For Kenzo Seoul, the fashion label’s Korean flagship, Architecture at Large’s Rafael de Cárdenas tailors a showstopping 3D facade on a modular metal grid.
When the fashion label Kenzo opened its first store in Seoul, in the city’s trendy Gangnam district, it wanted to make a big impression. To that end, the youthful, LVMH-owned brand turned to Rafael de Cárdenas – the New York designer known for his eye-popping, colour-gradient interiors, installations and furnishings – to craft a unique facade. De Cárdenas’s studio, Architecture at Large, developed numerous concepts; Kenzo, he recalls, chose the most challenging one. “The projected-cones concept was evocative and appealing, but at the time, we had no idea how to make it,” says the designer.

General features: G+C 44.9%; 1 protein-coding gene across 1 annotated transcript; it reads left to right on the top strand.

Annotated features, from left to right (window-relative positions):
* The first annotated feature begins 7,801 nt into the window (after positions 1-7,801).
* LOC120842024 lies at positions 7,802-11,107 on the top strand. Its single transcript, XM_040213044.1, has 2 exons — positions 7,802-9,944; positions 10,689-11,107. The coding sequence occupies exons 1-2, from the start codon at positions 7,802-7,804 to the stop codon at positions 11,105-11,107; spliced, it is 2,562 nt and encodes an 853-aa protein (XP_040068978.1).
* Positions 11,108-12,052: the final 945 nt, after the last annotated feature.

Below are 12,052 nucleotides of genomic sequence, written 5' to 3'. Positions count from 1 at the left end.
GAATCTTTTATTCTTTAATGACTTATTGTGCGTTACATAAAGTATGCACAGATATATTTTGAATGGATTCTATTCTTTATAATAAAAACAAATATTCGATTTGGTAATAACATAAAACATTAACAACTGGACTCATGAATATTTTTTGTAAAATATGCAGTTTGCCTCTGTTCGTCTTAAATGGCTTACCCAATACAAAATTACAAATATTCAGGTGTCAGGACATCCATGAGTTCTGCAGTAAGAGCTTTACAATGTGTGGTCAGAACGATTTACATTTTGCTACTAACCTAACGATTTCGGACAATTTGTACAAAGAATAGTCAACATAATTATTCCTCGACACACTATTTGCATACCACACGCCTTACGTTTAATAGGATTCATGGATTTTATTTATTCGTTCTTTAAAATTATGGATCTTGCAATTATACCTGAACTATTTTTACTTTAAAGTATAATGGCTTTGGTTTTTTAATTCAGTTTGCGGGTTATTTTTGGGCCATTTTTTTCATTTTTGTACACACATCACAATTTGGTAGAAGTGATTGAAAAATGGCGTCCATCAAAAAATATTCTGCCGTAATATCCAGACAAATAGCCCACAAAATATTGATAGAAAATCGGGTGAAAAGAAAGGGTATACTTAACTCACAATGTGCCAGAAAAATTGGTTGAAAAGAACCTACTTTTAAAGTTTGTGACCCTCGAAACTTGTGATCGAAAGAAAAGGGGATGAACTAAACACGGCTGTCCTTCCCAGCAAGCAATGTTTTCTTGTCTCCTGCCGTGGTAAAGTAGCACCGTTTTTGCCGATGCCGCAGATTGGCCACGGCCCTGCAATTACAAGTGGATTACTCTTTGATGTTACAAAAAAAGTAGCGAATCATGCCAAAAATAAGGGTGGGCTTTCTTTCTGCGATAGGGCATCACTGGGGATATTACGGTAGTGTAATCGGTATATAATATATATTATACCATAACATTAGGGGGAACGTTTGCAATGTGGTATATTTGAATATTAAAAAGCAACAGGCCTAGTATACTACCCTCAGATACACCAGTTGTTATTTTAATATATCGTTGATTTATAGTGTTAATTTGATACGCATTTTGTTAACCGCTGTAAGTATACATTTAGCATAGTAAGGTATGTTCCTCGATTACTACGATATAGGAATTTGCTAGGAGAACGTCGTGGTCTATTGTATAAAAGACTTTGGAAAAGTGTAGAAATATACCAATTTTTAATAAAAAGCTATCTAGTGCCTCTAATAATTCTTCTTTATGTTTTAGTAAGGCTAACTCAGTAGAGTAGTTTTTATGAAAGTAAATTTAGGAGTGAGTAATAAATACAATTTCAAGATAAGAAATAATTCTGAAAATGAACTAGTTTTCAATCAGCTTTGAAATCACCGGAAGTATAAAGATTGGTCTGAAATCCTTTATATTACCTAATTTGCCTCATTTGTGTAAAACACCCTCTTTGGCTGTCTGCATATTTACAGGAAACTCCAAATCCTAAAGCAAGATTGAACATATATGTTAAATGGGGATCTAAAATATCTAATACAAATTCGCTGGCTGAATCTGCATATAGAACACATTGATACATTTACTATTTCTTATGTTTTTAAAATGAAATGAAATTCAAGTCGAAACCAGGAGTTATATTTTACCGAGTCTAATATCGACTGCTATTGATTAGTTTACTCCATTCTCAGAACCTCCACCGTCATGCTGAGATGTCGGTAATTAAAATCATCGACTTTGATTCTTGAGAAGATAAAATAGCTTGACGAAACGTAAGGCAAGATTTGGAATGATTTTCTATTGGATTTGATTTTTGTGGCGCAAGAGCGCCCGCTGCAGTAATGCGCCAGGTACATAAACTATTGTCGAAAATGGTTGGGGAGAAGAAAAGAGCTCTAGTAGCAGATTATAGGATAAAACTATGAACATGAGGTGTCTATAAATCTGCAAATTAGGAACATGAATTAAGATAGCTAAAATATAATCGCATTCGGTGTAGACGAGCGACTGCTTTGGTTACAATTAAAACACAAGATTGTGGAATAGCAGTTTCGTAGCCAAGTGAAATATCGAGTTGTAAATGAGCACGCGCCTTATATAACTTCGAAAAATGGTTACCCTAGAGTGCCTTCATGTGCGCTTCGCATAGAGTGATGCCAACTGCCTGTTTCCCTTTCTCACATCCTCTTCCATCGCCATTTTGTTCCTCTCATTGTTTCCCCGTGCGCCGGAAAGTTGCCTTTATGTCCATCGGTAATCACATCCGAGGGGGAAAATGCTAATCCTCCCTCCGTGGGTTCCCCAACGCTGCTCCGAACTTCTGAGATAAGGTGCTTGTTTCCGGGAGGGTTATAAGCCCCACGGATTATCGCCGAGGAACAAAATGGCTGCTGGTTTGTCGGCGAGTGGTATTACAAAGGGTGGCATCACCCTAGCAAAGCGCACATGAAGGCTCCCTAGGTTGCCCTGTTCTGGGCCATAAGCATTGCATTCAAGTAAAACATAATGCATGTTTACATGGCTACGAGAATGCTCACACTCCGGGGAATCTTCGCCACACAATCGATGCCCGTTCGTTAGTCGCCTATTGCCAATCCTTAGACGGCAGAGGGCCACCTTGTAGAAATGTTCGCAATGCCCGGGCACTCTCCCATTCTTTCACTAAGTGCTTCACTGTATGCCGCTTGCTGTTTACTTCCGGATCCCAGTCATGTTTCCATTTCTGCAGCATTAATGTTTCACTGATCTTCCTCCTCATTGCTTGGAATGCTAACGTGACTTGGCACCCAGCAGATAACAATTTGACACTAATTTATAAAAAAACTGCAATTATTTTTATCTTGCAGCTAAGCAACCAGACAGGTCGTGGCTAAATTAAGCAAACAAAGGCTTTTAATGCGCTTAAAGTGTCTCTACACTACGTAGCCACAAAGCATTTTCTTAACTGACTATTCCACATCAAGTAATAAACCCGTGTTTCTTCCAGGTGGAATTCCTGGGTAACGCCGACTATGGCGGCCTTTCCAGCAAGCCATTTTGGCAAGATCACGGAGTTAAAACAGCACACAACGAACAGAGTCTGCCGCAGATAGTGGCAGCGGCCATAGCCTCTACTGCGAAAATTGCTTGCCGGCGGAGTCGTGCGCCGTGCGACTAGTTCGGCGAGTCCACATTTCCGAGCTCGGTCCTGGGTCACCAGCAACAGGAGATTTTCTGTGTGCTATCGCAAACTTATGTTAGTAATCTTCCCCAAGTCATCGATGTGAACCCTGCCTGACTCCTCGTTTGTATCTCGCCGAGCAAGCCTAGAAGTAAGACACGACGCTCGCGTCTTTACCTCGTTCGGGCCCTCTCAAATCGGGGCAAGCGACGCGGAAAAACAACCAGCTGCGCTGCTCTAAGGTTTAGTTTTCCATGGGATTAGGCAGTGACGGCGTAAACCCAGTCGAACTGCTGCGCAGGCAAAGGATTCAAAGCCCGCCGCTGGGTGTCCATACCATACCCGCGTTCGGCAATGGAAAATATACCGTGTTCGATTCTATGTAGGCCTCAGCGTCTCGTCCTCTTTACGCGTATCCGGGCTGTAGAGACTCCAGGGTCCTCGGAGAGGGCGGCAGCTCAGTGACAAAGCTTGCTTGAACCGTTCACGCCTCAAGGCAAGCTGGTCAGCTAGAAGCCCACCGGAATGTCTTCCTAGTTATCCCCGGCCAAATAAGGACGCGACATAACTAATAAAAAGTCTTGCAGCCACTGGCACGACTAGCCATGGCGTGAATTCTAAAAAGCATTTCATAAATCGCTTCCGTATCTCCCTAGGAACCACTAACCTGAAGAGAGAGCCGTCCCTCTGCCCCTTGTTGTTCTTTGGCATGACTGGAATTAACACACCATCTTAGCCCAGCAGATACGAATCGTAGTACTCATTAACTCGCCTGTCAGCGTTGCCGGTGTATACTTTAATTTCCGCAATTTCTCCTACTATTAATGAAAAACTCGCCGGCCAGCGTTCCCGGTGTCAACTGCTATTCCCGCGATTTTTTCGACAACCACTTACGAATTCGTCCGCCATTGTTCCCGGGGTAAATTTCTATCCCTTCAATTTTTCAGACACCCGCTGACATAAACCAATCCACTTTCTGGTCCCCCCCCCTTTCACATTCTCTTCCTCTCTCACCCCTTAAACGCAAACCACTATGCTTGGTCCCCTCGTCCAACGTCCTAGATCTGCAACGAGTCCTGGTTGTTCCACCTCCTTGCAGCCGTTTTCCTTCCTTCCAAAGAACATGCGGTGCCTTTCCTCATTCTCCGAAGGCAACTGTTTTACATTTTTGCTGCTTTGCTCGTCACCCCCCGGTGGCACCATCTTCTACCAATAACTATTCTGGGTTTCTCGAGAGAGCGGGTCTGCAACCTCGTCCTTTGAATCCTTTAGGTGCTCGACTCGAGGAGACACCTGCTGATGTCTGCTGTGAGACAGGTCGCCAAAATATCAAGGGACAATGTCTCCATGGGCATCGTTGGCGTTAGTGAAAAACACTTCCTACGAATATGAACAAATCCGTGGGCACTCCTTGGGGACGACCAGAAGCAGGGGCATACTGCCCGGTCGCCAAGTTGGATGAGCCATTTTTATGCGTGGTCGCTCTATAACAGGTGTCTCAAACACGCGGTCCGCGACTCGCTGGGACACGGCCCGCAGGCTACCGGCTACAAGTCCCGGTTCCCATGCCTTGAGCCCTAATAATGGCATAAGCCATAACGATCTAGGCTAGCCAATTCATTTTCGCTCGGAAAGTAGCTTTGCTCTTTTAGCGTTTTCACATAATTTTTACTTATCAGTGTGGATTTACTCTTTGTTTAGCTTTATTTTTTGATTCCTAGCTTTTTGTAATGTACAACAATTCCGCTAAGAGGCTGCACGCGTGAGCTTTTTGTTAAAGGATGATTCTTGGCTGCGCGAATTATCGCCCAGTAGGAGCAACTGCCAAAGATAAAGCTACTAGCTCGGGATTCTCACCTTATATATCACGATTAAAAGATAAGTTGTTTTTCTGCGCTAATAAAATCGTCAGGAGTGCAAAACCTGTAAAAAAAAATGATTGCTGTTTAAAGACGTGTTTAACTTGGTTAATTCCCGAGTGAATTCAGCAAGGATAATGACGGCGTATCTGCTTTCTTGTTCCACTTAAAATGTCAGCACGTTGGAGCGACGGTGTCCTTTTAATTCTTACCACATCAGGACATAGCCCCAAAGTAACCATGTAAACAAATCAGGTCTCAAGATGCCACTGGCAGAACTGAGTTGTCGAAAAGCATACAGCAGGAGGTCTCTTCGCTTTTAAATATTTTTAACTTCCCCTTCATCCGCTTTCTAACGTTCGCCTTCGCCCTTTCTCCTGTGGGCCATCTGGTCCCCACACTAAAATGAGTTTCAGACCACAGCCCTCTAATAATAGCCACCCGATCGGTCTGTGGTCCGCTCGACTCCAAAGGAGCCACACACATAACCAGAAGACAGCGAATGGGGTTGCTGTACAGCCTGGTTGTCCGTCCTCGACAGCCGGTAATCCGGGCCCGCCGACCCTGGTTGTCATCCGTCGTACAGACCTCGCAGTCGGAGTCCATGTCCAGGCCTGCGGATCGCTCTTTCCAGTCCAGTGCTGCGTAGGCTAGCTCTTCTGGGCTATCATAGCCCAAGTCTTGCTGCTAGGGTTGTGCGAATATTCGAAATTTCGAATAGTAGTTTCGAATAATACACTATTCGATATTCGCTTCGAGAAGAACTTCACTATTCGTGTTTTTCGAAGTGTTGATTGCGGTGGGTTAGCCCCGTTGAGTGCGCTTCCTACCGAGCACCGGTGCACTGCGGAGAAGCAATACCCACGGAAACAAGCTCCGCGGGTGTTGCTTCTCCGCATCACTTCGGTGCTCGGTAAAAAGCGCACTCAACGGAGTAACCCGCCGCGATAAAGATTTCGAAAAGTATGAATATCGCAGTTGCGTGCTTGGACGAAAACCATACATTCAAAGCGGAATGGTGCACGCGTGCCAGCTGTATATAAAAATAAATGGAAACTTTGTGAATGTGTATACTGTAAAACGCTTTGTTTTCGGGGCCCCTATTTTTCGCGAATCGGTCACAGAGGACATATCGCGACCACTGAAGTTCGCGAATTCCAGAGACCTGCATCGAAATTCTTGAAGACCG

In order to preserve the building’s stone cladding and irregular windows, de Cárdenas overlaid a modular metal grid on the exterior. The plastic cones – 862 of them positioned at a 20-degree angle to resemble a tailor’s rack of yarn spools – are attached to rods that have been welded to this aluminum frame. The design is practical: The metal panels can be easily removed for servicing. And when the facade needs cleaning, it’s simply hosed down. Most of all, it has wow factor: The vibrant green is “unusual and eye-catching, but also sophisticated and elevated,” says de Cárdenas. And the massing of hollow, projectile volumes creates a multi-dimensionality that can be enjoyed from various perspectives, outside the store and within it.